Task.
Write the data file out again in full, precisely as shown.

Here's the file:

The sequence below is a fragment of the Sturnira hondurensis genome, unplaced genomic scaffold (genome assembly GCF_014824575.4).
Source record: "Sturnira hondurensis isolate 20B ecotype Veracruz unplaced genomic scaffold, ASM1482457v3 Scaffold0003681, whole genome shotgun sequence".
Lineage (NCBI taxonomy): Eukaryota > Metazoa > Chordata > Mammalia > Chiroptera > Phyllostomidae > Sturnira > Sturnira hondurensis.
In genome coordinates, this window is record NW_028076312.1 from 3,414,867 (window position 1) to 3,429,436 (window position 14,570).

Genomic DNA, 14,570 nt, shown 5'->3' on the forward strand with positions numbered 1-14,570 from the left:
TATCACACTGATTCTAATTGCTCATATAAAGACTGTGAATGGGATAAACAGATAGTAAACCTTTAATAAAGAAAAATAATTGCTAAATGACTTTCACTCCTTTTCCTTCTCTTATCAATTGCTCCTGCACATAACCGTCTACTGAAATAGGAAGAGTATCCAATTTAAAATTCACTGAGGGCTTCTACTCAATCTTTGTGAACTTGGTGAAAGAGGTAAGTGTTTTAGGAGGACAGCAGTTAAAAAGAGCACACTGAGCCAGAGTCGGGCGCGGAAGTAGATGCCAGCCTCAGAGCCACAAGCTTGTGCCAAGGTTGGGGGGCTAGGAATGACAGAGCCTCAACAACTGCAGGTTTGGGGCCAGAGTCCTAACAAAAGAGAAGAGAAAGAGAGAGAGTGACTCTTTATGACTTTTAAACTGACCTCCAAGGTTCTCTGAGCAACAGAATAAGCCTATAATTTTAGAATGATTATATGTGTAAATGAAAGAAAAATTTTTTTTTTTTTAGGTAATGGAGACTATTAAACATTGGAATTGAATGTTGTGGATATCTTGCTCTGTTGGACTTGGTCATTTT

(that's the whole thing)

The sequence below is a fragment of the Sturnira hondurensis genome, unplaced genomic scaffold (genome assembly GCF_014824575.4).
Source record: "Sturnira hondurensis isolate 20B ecotype Veracruz unplaced genomic scaffold, ASM1482457v3 Scaffold0003681, whole genome shotgun sequence".
Lineage (NCBI taxonomy): Eukaryota > Metazoa > Chordata > Mammalia > Chiroptera > Phyllostomidae > Sturnira > Sturnira hondurensis.
In genome coordinates, this window is record NW_028076312.1 from 3,414,867 (window position 1) to 3,429,436 (window position 14,570).

Genomic DNA, 14,570 nt, shown 5'->3' on the forward strand with positions numbered 1-14,570 from the left:
TATCACACTGATTCTAATTGCTCATATAAAGACTGTGAATGGGATAAACAGATAGTAAACCTTTAATAAAGAAAAATAATTGCTAAATGACTTTCACTCCTTTTCCTTCTCTTATCAATTGCTCCTGCACATAACCGTCTACTGAAATAGGAAGAGTATCCAATTTAAAATTCACTGAGGGCTTCTACTCAATCTTTGTGAACTTGGTGAAAGAGGTAAGTGTTTTAGGAGGACAGCAGTTAAAAAGAGCACACTGAGCCAGAGTCGGGCGCGGAAGTAGATGCCAGCCTCAGAGCCACAAGCTTGTGCCAAGGTTGGGGGGCTAGGAATGACAGAGCCTCAACAACTGCAGGTTTGGGGCCAGAGTCCTAACAAAAGAGAAGAGAAAGAGAGAGAGTGACTCTTTATGACTTTTAAACTGACCTCCAAGGTTCTCTGAGCAACAGAATAAGCCTATAATTTTAGAATGATTATATGTGTAAATGAAAGAAAAATTTTTTTTTTTTTAGGTAATGGAGACTATTAAACATTGGAATTGAATGTTGTGGATATCTTGCTCTGTTGGACTTGGTCATTTT